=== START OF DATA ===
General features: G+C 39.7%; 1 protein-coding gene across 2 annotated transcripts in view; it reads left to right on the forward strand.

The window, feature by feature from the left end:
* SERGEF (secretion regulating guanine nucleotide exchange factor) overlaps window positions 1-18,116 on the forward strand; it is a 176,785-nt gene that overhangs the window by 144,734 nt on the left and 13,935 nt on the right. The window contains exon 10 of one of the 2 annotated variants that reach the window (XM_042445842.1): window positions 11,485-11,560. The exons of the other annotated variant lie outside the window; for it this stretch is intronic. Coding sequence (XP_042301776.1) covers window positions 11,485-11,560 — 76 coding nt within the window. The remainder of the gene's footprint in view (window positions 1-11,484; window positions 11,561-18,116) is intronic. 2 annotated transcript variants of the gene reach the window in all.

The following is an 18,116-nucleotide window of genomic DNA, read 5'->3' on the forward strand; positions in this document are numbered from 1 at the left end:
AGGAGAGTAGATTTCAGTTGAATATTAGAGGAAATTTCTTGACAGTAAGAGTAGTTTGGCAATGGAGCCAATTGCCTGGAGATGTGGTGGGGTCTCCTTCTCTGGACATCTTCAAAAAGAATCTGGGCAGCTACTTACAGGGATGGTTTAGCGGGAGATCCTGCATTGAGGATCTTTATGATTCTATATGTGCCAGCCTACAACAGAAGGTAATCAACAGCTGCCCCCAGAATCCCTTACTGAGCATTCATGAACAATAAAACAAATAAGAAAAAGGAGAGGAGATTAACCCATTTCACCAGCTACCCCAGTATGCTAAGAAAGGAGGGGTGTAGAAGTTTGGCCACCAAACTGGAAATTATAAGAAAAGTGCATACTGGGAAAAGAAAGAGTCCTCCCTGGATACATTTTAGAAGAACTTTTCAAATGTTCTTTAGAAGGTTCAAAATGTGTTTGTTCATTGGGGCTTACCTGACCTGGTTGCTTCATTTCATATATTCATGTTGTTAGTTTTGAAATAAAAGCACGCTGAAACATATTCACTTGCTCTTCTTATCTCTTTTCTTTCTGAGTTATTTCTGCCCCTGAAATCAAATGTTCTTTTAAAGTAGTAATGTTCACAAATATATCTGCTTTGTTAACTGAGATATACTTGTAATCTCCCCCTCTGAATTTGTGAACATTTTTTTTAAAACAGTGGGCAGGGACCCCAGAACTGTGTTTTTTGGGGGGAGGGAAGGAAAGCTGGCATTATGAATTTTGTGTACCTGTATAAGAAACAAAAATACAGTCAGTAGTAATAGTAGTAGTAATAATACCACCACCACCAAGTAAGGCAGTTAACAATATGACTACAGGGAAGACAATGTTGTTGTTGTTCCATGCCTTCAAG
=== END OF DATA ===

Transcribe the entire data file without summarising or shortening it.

General features: G+C 39.7%; 1 protein-coding gene across 2 annotated transcripts in view; it reads left to right on the forward strand.

The window, feature by feature from the left end:
* SERGEF (secretion regulating guanine nucleotide exchange factor) overlaps window positions 1-18,116 on the forward strand; it is a 176,785-nt gene that overhangs the window by 144,734 nt on the left and 13,935 nt on the right. The window contains exon 10 of one of the 2 annotated variants that reach the window (XM_042445842.1): window positions 11,485-11,560. The exons of the other annotated variant lie outside the window; for it this stretch is intronic. Coding sequence (XP_042301776.1) covers window positions 11,485-11,560 — 76 coding nt within the window. The remainder of the gene's footprint in view (window positions 1-11,484; window positions 11,561-18,116) is intronic. 2 annotated transcript variants of the gene reach the window in all.

The following is an 18,116-nucleotide window of genomic DNA, read 5'->3' on the forward strand; positions in this document are numbered from 1 at the left end:
AGGAGAGTAGATTTCAGTTGAATATTAGAGGAAATTTCTTGACAGTAAGAGTAGTTTGGCAATGGAGCCAATTGCCTGGAGATGTGGTGGGGTCTCCTTCTCTGGACATCTTCAAAAAGAATCTGGGCAGCTACTTACAGGGATGGTTTAGCGGGAGATCCTGCATTGAGGATCTTTATGATTCTATATGTGCCAGCCTACAACAGAAGGTAATCAACAGCTGCCCCCAGAATCCCTTACTGAGCATTCATGAACAATAAAACAAATAAGAAAAAGGAGAGGAGATTAACCCATTTCACCAGCTACCCCAGTATGCTAAGAAAGGAGGGGTGTAGAAGTTTGGCCACCAAACTGGAAATTATAAGAAAAGTGCATACTGGGAAAAGAAAGAGTCCTCCCTGGATACATTTTAGAAGAACTTTTCAAATGTTCTTTAGAAGGTTCAAAATGTGTTTGTTCATTGGGGCTTACCTGACCTGGTTGCTTCATTTCATATATTCATGTTGTTAGTTTTGAAATAAAAGCACGCTGAAACATATTCACTTGCTCTTCTTATCTCTTTTCTTTCTGAGTTATTTCTGCCCCTGAAATCAAATGTTCTTTTAAAGTAGTAATGTTCACAAATATATCTGCTTTGTTAACTGAGATATACTTGTAATCTCCCCCTCTGAATTTGTGAACATTTTTTTTAAAACAGTGGGCAGGGACCCCAGAACTGTGTTTTTTGGGGGGAGGGAAGGAAAGCTGGCATTATGAATTTTGTGTACCTGTATAAGAAACAAAAATACAGTCAGTAGTAATAGTAGTAGTAATAATACCACCACCACCAAGTAAGGCAGTTAACAATATGACTACAGGGAAGACAATGTTGTTGTTGTTCCATGCCTTCAAG